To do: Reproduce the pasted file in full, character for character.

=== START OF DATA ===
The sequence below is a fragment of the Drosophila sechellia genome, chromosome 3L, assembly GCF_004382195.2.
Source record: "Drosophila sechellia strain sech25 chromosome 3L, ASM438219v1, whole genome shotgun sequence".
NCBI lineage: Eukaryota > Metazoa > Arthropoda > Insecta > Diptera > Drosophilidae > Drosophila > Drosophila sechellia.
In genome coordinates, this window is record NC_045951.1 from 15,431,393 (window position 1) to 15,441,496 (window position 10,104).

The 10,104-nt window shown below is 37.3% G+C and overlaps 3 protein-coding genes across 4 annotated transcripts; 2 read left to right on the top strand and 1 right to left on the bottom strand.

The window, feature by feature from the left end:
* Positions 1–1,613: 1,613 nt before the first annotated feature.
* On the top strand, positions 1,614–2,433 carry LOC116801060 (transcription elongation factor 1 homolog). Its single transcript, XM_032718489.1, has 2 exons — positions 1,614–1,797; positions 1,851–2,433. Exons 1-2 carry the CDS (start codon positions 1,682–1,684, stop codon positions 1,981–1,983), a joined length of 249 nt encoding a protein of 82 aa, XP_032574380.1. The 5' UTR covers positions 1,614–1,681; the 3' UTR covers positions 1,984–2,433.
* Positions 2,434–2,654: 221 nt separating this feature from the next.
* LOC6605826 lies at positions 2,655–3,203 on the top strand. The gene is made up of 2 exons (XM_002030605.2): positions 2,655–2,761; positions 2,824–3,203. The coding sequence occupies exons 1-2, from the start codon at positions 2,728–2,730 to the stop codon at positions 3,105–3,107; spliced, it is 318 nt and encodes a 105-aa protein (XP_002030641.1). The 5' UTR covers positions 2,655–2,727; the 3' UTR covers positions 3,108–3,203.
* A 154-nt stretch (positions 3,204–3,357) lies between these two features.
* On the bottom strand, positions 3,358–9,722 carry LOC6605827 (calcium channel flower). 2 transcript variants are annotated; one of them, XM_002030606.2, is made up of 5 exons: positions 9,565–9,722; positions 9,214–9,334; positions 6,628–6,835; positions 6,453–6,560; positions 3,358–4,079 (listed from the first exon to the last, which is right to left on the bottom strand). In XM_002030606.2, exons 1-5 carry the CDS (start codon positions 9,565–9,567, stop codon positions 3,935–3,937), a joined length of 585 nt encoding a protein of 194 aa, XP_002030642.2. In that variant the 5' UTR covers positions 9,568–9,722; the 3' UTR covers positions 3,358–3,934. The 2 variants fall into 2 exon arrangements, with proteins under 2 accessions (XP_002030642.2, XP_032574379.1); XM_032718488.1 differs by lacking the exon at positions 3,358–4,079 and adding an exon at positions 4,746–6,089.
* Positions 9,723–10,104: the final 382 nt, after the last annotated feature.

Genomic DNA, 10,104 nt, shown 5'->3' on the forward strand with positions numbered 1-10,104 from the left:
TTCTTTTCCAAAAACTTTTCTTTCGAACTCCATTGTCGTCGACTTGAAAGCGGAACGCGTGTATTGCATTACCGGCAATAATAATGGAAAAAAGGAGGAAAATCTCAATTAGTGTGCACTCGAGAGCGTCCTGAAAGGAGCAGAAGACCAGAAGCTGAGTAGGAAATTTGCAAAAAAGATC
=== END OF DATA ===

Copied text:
The sequence below is a fragment of the Drosophila sechellia genome, chromosome 3L, assembly GCF_004382195.2.
Source record: "Drosophila sechellia strain sech25 chromosome 3L, ASM438219v1, whole genome shotgun sequence".
NCBI lineage: Eukaryota > Metazoa > Arthropoda > Insecta > Diptera > Drosophilidae > Drosophila > Drosophila sechellia.
In genome coordinates, this window is record NC_045951.1 from 15,431,393 (window position 1) to 15,441,496 (window position 10,104).

The 10,104-nt window shown below is 37.3% G+C and overlaps 3 protein-coding genes across 4 annotated transcripts; 2 read left to right on the top strand and 1 right to left on the bottom strand.

The window, feature by feature from the left end:
* Positions 1–1,613: 1,613 nt before the first annotated feature.
* On the top strand, positions 1,614–2,433 carry LOC116801060 (transcription elongation factor 1 homolog). Its single transcript, XM_032718489.1, has 2 exons — positions 1,614–1,797; positions 1,851–2,433. Exons 1-2 carry the CDS (start codon positions 1,682–1,684, stop codon positions 1,981–1,983), a joined length of 249 nt encoding a protein of 82 aa, XP_032574380.1. The 5' UTR covers positions 1,614–1,681; the 3' UTR covers positions 1,984–2,433.
* Positions 2,434–2,654: 221 nt separating this feature from the next.
* LOC6605826 lies at positions 2,655–3,203 on the top strand. The gene is made up of 2 exons (XM_002030605.2): positions 2,655–2,761; positions 2,824–3,203. The coding sequence occupies exons 1-2, from the start codon at positions 2,728–2,730 to the stop codon at positions 3,105–3,107; spliced, it is 318 nt and encodes a 105-aa protein (XP_002030641.1). The 5' UTR covers positions 2,655–2,727; the 3' UTR covers positions 3,108–3,203.
* A 154-nt stretch (positions 3,204–3,357) lies between these two features.
* On the bottom strand, positions 3,358–9,722 carry LOC6605827 (calcium channel flower). 2 transcript variants are annotated; one of them, XM_002030606.2, is made up of 5 exons: positions 9,565–9,722; positions 9,214–9,334; positions 6,628–6,835; positions 6,453–6,560; positions 3,358–4,079 (listed from the first exon to the last, which is right to left on the bottom strand). In XM_002030606.2, exons 1-5 carry the CDS (start codon positions 9,565–9,567, stop codon positions 3,935–3,937), a joined length of 585 nt encoding a protein of 194 aa, XP_002030642.2. In that variant the 5' UTR covers positions 9,568–9,722; the 3' UTR covers positions 3,358–3,934. The 2 variants fall into 2 exon arrangements, with proteins under 2 accessions (XP_002030642.2, XP_032574379.1); XM_032718488.1 differs by lacking the exon at positions 3,358–4,079 and adding an exon at positions 4,746–6,089.
* Positions 9,723–10,104: the final 382 nt, after the last annotated feature.

Genomic DNA, 10,104 nt, shown 5'->3' on the forward strand with positions numbered 1-10,104 from the left:
TTCTTTTCCAAAAACTTTTCTTTCGAACTCCATTGTCGTCGACTTGAAAGCGGAACGCGTGTATTGCATTACCGGCAATAATAATGGAAAAAAGGAGGAAAATCTCAATTAGTGTGCACTCGAGAGCGTCCTGAAAGGAGCAGAAGACCAGAAGCTGAGTAGGAAATTTGCAAAAAAGATC